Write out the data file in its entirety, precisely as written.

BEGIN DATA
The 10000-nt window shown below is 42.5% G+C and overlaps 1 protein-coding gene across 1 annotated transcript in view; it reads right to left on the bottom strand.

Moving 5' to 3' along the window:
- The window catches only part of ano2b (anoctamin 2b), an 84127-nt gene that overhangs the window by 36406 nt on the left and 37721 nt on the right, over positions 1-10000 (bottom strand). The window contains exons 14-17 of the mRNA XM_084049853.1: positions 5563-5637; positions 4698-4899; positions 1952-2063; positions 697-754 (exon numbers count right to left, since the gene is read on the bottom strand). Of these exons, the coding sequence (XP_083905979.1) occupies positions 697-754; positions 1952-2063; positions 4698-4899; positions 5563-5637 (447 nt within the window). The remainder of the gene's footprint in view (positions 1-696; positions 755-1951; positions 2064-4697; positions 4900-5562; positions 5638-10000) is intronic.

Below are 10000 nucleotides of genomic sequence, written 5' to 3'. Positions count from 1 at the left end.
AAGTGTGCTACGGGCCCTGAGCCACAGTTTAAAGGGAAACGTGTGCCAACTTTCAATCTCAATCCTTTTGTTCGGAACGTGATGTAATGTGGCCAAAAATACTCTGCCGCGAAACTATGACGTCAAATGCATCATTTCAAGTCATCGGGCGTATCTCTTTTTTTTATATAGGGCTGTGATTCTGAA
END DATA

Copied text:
The 10000-nt window shown below is 42.5% G+C and overlaps 1 protein-coding gene across 1 annotated transcript in view; it reads right to left on the bottom strand.

Moving 5' to 3' along the window:
- The window catches only part of ano2b (anoctamin 2b), an 84127-nt gene that overhangs the window by 36406 nt on the left and 37721 nt on the right, over positions 1-10000 (bottom strand). The window contains exons 14-17 of the mRNA XM_084049853.1: positions 5563-5637; positions 4698-4899; positions 1952-2063; positions 697-754 (exon numbers count right to left, since the gene is read on the bottom strand). Of these exons, the coding sequence (XP_083905979.1) occupies positions 697-754; positions 1952-2063; positions 4698-4899; positions 5563-5637 (447 nt within the window). The remainder of the gene's footprint in view (positions 1-696; positions 755-1951; positions 2064-4697; positions 4900-5562; positions 5638-10000) is intronic.

Below are 10000 nucleotides of genomic sequence, written 5' to 3'. Positions count from 1 at the left end.
AAGTGTGCTACGGGCCCTGAGCCACAGTTTAAAGGGAAACGTGTGCCAACTTTCAATCTCAATCCTTTTGTTCGGAACGTGATGTAATGTGGCCAAAAATACTCTGCCGCGAAACTATGACGTCAAATGCATCATTTCAAGTCATCGGGCGTATCTCTTTTTTTTATATAGGGCTGTGATTCTGAA